Map systems, covering larger regions or the whole surface of the Earth, are often consist of sheets, covering smaller parts of the target area. In this case, the sheet labels provide information about the location of the area, mapped in the respective sheet. Thus we can make a mosaic from them without following the projection or the latitude-longitude grids. Besides, there are map systems without any grid reference; in this case the geographic or the projected coordinates of the corners can be calculated from the sheet label.
The borders of the area, mapped in a sheet, are following parallels and meridians, or projection grid lines. In the first case, the shape of the sheet is an arc trapezoid, while in the second one it is a square or a rectangle. The sheet number exactly gives the coordinates of the corner points.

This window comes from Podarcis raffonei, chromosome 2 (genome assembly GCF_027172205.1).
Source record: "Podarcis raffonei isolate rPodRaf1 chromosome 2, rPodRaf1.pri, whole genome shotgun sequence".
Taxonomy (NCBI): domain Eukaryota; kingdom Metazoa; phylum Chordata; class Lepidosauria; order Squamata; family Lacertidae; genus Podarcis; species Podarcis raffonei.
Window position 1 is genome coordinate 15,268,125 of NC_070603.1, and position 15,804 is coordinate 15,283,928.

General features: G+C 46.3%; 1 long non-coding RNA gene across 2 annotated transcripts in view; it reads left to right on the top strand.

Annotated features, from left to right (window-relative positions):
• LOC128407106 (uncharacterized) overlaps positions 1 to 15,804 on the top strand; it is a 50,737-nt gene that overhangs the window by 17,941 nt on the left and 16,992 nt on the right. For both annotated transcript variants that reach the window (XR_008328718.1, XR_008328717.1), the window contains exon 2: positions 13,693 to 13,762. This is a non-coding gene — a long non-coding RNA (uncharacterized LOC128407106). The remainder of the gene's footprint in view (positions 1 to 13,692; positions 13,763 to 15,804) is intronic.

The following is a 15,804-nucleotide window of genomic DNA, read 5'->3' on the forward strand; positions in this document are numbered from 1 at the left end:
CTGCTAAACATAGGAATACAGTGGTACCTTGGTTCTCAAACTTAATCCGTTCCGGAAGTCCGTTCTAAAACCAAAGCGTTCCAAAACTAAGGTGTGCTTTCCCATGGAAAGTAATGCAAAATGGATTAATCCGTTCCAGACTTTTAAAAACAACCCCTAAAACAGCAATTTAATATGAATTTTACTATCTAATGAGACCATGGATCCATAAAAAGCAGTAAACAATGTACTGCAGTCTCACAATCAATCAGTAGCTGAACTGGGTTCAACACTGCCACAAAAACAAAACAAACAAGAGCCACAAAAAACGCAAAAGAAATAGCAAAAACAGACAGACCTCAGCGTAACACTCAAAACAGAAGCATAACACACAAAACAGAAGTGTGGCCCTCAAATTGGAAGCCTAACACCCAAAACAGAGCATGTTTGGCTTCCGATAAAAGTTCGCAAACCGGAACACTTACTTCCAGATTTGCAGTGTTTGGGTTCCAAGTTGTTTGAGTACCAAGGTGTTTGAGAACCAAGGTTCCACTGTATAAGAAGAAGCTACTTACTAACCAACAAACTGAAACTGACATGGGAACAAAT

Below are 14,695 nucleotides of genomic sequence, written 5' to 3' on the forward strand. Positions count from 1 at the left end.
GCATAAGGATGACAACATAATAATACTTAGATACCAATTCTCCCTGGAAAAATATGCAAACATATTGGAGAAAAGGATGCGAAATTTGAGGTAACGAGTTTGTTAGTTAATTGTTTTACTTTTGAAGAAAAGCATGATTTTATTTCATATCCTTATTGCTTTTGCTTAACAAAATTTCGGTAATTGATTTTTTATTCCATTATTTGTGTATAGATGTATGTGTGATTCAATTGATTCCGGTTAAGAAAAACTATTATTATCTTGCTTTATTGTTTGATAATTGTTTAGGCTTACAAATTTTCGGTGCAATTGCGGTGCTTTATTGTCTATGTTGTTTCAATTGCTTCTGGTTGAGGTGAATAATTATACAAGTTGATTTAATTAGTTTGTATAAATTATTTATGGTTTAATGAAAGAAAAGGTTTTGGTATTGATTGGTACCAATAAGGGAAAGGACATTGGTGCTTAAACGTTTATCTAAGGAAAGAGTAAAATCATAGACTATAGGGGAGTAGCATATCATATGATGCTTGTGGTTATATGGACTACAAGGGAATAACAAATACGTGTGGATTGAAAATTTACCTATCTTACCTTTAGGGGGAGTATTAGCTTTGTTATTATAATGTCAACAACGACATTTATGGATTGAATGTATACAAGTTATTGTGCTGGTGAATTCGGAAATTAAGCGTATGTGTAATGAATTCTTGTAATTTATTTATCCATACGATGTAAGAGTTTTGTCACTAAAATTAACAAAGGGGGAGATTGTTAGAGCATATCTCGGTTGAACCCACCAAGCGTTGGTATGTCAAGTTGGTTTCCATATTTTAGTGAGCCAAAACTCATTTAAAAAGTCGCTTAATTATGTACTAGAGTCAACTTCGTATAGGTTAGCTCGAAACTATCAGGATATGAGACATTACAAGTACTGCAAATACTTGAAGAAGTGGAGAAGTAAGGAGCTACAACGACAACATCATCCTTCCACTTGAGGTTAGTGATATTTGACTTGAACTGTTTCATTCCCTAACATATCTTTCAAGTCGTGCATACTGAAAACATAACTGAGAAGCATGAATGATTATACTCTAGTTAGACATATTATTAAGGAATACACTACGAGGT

In Hungary, sheet border of the civilian topographic maps are following the grid lines of the EOV (the national grid), without any geographic coordinate indicated (Fig. 25). The sheets of the Gauss-Krüger type military map system or the old Stereographic system are bordered by parallels and meridian arcs (Fig. 26). If we have not a topographic but a derived map, whose sheet labeling system follows the one of the topographic maps, we can use the corners as control points, even if no coordinates are given in the map (Fig. 27).
The situation is similar at the sheets of the old (second) military survey sheets of the Habsburg Empire (Fig. 28). We have no coordinates indicated (Fig. 29) in the nice and detailed 1:28800 scale sheets of the map system. However, knowing the labeling system and the physical extents of the sheet area in the field, we can easily compute the grid coordinates of the corners in its native projection. Thus, the sheet corners can be used as control points, without seeking identical terrain points in the map.